3. We don’t get paid for doing this, you know.

      However, if anyone wants to volunteer to serve as an unpaid copy editor for posts, we’d appreciate the offer. It is likely to mean a lot of late nights or very early mornings, as Matt’s often up to midnight or 1am writing the morning post.

  5. I wonder how many of these earlier designs from the 20th century were intended/assumed by the authors to be nuclear powered?

    Probably most of them I reckon looking at the gussied up images.

    And I can really see problems when that car/train vehicle tries to act like a train and say, cross a set of points – the whole car will simply either lose all its tyres and or wheels or be flipped right off the track.

    1. yep, a lot of the answers back then was: Nuclear power source ! I recall seeing an ‘future’ advert for a nuclear powered car, called the Nucleo or something? Def nuclear powered trains were proposed too. And did i imagine it, or was there a nuclear BBQ ? (which would certainly give your food a distinct tangy flavour, along with a glowing green tinge…)

    1. Perhaps an IT NW engineer gave them a quick pointer in how that was a ridiculous idea? Their idea is something that NW engineers have had to deal with since the late 60’s (queuing delays, propagation delays, payload size, routing methods, etc)…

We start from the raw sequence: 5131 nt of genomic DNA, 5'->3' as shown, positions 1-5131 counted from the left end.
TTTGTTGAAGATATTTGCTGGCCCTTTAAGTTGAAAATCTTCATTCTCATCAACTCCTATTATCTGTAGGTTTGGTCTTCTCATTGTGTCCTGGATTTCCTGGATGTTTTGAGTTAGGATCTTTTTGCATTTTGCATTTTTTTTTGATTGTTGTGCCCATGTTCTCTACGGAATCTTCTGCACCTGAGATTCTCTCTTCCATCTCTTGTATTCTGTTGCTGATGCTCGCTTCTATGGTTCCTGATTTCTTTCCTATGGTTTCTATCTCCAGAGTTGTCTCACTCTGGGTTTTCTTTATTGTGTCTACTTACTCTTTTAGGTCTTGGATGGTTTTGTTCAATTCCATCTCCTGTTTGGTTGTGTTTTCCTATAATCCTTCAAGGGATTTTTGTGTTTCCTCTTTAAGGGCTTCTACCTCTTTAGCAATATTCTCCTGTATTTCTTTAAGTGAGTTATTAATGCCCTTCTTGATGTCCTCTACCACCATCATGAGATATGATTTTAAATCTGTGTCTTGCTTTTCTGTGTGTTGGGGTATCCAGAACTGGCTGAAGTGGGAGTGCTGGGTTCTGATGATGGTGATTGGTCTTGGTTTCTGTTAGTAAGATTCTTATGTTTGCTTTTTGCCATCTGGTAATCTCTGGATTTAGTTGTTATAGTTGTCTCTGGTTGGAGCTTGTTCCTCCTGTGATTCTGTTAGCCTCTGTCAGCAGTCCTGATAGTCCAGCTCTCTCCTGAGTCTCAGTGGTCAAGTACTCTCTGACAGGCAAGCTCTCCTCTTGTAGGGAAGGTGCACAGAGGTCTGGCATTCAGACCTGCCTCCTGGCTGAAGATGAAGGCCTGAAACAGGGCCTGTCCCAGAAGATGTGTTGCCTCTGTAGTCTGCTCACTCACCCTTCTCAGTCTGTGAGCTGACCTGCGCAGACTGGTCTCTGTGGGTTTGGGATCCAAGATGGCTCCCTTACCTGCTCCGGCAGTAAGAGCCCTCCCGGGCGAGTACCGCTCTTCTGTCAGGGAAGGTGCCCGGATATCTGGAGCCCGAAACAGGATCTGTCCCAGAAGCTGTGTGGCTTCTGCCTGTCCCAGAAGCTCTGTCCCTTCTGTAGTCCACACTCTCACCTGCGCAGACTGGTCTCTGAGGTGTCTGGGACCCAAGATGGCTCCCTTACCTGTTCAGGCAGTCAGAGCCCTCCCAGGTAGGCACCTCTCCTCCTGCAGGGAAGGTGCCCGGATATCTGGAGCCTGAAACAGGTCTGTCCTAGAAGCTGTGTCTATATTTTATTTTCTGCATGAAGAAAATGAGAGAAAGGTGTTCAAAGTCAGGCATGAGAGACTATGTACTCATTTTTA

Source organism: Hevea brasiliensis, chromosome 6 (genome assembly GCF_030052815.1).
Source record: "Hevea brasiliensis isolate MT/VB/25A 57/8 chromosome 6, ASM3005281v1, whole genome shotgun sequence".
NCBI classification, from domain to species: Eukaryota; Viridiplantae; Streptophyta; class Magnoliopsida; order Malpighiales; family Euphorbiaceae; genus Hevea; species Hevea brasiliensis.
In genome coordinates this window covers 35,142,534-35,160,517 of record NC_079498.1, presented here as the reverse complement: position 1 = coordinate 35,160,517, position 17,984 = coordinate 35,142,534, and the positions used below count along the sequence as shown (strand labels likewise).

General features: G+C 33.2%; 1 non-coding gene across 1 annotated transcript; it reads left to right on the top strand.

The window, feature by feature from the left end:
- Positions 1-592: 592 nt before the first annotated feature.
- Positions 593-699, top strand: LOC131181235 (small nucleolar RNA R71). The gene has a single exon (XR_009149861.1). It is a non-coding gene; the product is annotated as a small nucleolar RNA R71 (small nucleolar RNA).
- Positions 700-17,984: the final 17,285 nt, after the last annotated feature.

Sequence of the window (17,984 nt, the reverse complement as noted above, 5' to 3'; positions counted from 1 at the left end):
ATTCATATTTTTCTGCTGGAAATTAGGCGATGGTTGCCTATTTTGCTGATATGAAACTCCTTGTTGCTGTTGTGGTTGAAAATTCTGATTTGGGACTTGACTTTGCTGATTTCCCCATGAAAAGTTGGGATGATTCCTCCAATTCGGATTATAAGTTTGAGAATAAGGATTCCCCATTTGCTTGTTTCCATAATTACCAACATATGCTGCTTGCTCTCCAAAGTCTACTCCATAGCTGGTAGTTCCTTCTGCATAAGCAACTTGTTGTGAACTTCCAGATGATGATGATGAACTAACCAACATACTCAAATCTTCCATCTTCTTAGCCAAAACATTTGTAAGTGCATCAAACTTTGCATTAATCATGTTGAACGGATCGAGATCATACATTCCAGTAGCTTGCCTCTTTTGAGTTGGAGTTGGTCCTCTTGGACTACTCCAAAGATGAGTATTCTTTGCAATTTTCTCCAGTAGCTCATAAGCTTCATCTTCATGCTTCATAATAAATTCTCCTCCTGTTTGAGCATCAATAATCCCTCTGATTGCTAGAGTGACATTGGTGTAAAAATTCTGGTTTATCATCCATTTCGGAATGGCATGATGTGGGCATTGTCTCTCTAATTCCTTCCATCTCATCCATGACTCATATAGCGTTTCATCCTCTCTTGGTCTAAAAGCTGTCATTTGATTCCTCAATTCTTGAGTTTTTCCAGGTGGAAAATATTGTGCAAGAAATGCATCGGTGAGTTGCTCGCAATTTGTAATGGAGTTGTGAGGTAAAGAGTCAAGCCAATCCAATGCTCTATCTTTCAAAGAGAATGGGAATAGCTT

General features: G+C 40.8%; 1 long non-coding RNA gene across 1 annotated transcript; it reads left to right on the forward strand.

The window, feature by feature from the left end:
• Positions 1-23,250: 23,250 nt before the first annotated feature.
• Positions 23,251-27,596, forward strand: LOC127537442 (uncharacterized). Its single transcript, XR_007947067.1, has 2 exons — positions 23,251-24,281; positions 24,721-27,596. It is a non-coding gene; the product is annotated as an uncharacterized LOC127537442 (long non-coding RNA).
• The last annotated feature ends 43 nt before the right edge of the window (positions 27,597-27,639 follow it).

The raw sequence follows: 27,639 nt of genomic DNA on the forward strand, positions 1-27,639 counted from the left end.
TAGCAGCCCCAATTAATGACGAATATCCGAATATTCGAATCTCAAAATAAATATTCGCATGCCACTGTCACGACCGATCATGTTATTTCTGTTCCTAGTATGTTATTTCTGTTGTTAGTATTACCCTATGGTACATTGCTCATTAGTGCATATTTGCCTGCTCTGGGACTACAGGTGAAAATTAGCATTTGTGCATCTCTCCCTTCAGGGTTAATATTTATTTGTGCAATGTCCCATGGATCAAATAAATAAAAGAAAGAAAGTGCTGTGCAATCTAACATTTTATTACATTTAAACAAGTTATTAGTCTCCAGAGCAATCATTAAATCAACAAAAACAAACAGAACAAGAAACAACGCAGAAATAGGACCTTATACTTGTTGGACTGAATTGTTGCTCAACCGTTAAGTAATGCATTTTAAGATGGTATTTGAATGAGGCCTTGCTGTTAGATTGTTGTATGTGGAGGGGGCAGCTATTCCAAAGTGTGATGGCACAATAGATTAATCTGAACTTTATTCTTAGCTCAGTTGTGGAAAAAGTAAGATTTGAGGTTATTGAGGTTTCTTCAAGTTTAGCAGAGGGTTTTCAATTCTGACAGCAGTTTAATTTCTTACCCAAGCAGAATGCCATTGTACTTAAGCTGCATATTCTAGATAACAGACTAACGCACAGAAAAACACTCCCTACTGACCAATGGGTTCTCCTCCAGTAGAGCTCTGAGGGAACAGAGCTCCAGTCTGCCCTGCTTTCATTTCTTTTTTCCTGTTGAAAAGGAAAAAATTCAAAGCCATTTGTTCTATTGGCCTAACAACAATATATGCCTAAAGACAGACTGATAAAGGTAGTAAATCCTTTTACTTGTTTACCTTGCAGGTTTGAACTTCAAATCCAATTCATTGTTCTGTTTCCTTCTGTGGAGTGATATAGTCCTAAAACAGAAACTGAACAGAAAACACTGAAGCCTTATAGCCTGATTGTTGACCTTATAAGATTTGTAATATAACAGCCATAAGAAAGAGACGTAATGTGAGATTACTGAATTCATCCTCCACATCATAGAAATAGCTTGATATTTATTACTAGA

6. That’s one part of Musk’s vision I’m not entirely convinced about – cars are still a central piece of his solution.

    In fact his Hyperloop is more about moving cars than underground trains as shown above.

      1. I can understand that as a step towards alternative energy, but I’m not entirely sure about the vision of mass transit that is still one person per car but increasing capacity by going 3D. ie. network of tunnels and capsules in a hyperloop type system.

        1. Henry Ford when he first designed the modelT had the vision that 10% ethanol would be aded to benzene to reduce engine knock. The upholdstry would be made from cannabis hemp (sack cloth) and the body panels wòuld be made from a composite of compressed resin(hasish) and sack cloth. A true visionary….. And I believe after smoking the first prototype they were imprisoned and thier technology was made illegal. Many years later the 10% ethanol was allowed when the effect of using lead became clear. I firmly beleive(despite the erectile disfunction) effect of lead exposure that making a car from cannabis will resolve a lot of transport problems because as Henry new people would simply stay at home and smoke it.

        2. Ha. So much of our transport problem could be saved if people just stayed at home, or spent time with neighbours instead of friends on the other side of town. We just need to chill…